According to an Australian study, taking high doses of vitamin C and E supplements during pregnancy in no way helps to cut down the risk of developing preeclampsia in healthy women.
Preeclampsia is a condition in which a pregnant woman experiences after the 20th week of pregnancy elevated blood pressure at a level that could potentially endanger both the woman and the fetus.
AdvertisementAccording to foodconsumer.org, the study of nearly 2000 women in singleton pregnancies found that those with high intake of vitamin C and E were at the same risk of preeclampsia as those who did not take extra vitamins.
935 women were randomly assigned 1,000 milligrams of vitamin C and 400 international Units of vitamin E daily whereas the remaining 942 women were given a placebo. This regimen was followed from the second trimester of pregnancy to the delivery of the baby.
Researchers found no statistically significant difference between the two groups in terms of their risk of preeclampsia. Around 6 percent of the women in the vitamin group developed preeclampsia compared to 5 percent in the placebo group.
In addition, mortality rates or other serious complications were found in 9.5 percent of cases in the vitamin group compared to 12.1 percent for the placebo group.
The risk of delivering a low birth weight baby was 8.7 percent for women receiving the vitamin therapy compared to 9.9 percent for those receiving a placebo.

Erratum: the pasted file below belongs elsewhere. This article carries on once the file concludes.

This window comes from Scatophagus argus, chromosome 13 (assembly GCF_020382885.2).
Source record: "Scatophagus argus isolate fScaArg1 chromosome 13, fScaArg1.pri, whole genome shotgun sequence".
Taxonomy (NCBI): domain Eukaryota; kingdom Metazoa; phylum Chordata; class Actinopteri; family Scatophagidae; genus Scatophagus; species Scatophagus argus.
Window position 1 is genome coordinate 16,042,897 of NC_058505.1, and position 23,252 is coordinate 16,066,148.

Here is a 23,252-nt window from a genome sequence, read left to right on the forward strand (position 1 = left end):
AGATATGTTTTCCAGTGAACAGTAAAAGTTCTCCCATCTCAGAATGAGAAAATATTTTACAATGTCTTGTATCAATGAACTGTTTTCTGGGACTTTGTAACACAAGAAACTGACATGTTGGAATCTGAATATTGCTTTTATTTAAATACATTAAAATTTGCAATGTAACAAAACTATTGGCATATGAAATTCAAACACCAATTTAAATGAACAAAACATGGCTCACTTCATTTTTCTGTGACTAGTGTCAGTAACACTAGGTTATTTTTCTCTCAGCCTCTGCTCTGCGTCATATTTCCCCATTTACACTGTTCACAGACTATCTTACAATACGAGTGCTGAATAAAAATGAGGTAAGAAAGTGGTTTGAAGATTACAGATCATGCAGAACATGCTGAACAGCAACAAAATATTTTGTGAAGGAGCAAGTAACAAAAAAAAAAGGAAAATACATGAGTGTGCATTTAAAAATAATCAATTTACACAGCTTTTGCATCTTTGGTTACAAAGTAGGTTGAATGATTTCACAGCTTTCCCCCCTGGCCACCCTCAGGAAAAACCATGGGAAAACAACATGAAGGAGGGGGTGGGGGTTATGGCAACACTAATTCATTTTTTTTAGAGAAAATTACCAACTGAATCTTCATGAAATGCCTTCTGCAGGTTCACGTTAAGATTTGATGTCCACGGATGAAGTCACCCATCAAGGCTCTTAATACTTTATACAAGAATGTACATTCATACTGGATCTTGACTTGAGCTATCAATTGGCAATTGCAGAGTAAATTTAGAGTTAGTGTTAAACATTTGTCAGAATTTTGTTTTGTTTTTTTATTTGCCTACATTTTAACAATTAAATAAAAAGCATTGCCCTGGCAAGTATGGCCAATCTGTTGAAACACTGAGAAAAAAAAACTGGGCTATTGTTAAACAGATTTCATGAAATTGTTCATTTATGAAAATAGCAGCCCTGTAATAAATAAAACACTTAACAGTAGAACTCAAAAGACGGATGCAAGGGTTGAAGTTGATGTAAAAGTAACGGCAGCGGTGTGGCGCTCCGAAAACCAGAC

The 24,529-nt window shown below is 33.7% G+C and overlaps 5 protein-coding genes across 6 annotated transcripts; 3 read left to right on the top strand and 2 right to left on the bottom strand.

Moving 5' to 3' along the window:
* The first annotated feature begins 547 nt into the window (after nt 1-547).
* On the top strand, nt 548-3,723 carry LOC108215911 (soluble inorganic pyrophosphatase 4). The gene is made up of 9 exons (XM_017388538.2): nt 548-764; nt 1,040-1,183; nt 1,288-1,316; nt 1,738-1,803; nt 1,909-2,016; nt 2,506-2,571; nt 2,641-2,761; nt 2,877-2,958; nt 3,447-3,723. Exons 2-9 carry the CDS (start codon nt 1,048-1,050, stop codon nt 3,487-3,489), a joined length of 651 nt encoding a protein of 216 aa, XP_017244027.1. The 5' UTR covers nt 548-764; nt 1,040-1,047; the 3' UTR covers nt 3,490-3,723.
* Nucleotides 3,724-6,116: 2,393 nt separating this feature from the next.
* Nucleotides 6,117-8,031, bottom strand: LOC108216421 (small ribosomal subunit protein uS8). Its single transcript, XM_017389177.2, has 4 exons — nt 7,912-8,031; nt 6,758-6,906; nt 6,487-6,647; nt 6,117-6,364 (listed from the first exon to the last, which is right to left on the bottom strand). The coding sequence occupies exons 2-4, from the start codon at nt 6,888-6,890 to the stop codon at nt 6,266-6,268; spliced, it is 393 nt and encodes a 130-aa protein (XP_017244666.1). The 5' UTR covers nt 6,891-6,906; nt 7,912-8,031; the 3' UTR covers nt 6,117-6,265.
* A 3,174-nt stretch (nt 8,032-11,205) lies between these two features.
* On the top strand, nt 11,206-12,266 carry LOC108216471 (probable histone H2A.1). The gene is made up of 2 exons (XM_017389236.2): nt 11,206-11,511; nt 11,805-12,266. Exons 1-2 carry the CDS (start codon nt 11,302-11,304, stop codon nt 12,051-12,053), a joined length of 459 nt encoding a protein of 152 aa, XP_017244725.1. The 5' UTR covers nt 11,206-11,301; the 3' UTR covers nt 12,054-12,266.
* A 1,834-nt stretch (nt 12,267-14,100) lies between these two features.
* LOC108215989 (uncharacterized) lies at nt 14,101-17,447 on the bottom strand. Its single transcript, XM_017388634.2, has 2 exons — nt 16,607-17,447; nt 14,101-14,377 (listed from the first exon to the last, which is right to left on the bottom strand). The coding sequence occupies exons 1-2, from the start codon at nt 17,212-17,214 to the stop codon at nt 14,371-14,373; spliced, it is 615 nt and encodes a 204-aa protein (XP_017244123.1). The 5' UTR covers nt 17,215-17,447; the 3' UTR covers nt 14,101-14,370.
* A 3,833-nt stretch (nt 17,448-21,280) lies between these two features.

Dr. Arun Jeyabalan, an assistant professor in the division of maternal fetal medicine at Magee Women's Hospital at the University of Pittsburgh, said that the trial addressed only low-risk groups and found "vitamin supplementation showed no apparent benefit in reducing the rate of preeclampsia or poor infant outcomes."
Additionally, a larger group of women could provide a definitive answer to this conundrum, Jeyabalan suggested. "This is a treatment that at least for now has no clear benefit and women should not take this therapy without being in a trial situation or without careful consultation with their physician."
"The risk of preeclampsia is definitely less for those women that they included than for those they excluded. It's not surprising that there is no difference in outcome when you look at a low-risk population. If you target really high-risk patients, maybe then you can get an answer," he said.
British researchers had found that increasing the dosage of the vitamins increased the women's risk of having a low birth-weight baby. The study had concluded that high-risk groups of women were better off without the additional vitamin supplementation.
Preeclampsia occurs in approximately 8% of all pregnancies with 15 percent resulting in premature births. Increased risk is associated with first pregnancies, advanced maternal age, African-American heritage, multiple pregnancies, and a past history of diabetes, high blood pressure, or kidney disease.
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